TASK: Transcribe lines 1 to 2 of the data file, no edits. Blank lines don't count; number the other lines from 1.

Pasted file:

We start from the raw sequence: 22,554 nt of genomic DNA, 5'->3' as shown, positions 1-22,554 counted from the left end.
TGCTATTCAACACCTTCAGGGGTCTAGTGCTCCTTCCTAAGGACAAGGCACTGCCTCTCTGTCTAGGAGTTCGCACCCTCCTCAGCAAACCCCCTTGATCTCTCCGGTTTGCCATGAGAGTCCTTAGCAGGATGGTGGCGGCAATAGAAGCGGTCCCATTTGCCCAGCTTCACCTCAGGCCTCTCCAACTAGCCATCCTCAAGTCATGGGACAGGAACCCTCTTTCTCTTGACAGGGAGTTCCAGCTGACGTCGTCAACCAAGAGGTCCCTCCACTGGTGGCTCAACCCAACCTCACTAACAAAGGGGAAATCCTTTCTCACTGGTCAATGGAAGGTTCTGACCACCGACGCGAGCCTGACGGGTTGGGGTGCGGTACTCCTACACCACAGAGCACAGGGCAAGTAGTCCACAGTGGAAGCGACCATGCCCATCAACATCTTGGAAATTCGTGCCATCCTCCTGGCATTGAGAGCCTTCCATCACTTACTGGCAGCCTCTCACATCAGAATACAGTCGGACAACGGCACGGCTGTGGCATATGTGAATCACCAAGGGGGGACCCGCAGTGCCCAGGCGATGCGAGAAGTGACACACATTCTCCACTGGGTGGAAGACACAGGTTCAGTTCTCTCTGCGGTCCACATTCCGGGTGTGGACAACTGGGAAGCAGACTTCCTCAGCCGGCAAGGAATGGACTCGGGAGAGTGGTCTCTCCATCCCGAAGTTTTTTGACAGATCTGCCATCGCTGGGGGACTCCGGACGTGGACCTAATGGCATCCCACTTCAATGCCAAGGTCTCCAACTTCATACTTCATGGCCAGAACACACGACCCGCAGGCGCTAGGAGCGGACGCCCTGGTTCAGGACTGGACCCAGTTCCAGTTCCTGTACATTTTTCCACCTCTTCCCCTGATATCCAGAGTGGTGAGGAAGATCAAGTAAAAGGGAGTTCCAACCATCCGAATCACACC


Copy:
We start from the raw sequence: 22,554 nt of genomic DNA, 5'->3' as shown, positions 1-22,554 counted from the left end.
TGCTATTCAACACCTTCAGGGGTCTAGTGCTCCTTCCTAAGGACAAGGCACTGCCTCTCTGTCTAGGAGTTCGCACCCTCCTCAGCAAACCCCCTTGATCTCTCCGGTTTGCCATGAGAGTCCTTAGCAGGATGGTGGCGGCAATAGAAGCGGTCCCATTTGCCCAGCTTCACCTCAGGCCTCTCCAACTAGCCATCCTCAAGTCATGGGACAGGAACCCTCTTTCTCTTGACAGGGAGTTCCAGCTGACGTCGTCAACCAAGAGGTCCCTCCACTGGTGGCTCAACCCAACCTCACTAACAAAGGGGAAATCCTTTCTCACTGGTCAATGGAAGGTTCTGACCACCGACGCGAGCCTGACGGGTTGGGGTGCGGTACTCCTACACCACAGAGCACAGGGCAAGTAGTCCACAGTGGAAGCGACCATGCCCATCAACATCTTGGAAATTCGTGCCATCCTCCTGGCATTGAGAGCCTTCCATCACTTACTGGCAGCCTCTCACATCAGAATACAGTCGGACAACGGCACGGCTGTGGCATATGTGAATCACCAAGGGGGGACCCGCAGTGCCCAGGCGATGCGAGAAGTGACACACATTCTCCACTGGGTGGAAGACACAGGTTCAGTTCTCTCTGCGGTCCACATTCCGGGTGTGGACAACTGGGAAGCAGACTTCCTCAGCCGGCAAGGAATGGACTCGGGAGAGTGGTCTCTCCATCCCGAAGTTTTTTGACAGATCTGCCATCGCTGGGGGACTCCGGACGTGGACCTAATGGCATCCCACTTCAATGCCAAGGTCTCCAACTTCATACTTCATGGCCAGAACACACGACCCGCAGGCGCTAGGAGCGGACGCCCTGGTTCAGGACTGGACCCAGTTCCAGTTCCTGTACATTTTTCCACCTCTTCCCCTGATATCCAGAGTGGTGAGGAAGATCAAGTAAAAGGGAGTTCCAACCATCCGAATCACACC